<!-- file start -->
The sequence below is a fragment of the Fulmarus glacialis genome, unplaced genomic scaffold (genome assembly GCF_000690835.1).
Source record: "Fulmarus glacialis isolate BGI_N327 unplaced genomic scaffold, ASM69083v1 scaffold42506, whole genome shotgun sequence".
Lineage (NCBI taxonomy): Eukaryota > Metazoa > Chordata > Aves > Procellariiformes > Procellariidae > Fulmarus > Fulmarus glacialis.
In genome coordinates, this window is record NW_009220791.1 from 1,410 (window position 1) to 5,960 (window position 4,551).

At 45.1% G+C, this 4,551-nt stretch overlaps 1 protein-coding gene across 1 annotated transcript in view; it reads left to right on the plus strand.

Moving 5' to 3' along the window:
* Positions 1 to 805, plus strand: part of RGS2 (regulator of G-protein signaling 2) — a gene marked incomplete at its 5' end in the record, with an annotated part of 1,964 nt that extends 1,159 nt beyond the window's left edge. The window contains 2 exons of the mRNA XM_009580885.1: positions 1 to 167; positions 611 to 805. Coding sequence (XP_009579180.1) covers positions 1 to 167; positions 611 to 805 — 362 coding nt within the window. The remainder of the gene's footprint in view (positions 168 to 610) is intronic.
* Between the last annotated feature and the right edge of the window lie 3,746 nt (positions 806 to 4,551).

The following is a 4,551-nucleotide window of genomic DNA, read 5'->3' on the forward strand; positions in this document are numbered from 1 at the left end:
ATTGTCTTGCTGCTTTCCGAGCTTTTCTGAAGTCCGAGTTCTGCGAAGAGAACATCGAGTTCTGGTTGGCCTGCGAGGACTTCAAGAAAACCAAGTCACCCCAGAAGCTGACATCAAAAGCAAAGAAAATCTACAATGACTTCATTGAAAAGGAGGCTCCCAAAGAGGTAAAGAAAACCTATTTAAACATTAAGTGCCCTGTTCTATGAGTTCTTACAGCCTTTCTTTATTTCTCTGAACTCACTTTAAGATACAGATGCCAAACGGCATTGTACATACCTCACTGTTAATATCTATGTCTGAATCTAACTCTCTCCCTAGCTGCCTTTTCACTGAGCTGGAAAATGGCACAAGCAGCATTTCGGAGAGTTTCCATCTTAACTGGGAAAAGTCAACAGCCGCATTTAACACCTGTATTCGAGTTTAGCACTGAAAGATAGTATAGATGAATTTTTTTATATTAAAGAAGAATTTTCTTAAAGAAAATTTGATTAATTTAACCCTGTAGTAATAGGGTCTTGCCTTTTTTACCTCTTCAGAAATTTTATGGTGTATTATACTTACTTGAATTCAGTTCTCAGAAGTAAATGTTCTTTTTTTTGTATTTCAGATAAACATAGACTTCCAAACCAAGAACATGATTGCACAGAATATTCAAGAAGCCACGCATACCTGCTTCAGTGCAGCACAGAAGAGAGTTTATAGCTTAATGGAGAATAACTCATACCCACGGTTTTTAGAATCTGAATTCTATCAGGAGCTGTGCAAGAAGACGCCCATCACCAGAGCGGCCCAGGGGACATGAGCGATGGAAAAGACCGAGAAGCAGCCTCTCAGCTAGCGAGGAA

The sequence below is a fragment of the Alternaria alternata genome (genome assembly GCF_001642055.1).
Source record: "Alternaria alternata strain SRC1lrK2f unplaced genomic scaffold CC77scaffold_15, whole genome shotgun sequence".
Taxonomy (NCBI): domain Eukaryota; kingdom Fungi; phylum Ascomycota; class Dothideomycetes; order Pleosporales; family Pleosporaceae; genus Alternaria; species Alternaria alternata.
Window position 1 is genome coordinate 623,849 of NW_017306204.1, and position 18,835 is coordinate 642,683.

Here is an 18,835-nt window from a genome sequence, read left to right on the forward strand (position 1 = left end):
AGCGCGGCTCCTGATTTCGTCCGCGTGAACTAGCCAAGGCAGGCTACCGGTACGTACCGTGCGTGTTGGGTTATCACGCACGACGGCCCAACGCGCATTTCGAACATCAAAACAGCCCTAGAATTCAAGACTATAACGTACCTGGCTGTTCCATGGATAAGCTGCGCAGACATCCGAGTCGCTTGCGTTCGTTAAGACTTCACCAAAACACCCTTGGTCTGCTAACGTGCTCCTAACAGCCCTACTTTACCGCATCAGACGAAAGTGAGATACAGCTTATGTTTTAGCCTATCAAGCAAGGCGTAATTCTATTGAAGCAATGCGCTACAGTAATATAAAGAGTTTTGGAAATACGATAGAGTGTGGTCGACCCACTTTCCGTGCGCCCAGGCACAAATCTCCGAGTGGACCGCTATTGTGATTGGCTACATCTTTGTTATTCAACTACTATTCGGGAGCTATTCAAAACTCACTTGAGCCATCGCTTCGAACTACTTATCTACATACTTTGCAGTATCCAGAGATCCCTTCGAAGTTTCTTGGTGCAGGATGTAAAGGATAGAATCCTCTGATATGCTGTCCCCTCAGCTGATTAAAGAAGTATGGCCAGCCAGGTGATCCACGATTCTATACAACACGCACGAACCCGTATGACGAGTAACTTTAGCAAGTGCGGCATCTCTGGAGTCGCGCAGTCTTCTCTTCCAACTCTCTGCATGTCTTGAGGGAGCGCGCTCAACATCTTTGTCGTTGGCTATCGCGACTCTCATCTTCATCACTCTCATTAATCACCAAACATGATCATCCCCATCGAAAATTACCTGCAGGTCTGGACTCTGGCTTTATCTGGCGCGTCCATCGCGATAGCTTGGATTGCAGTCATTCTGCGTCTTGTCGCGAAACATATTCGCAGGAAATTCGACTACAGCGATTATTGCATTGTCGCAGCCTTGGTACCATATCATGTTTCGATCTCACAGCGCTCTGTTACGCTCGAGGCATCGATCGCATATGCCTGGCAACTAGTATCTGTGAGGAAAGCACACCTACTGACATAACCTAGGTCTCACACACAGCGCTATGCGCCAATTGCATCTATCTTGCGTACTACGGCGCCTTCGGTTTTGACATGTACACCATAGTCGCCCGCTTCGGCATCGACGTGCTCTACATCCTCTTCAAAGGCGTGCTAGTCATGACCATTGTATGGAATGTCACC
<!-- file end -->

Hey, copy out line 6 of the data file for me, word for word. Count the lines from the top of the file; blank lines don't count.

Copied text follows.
Moving 5' to 3' along the window: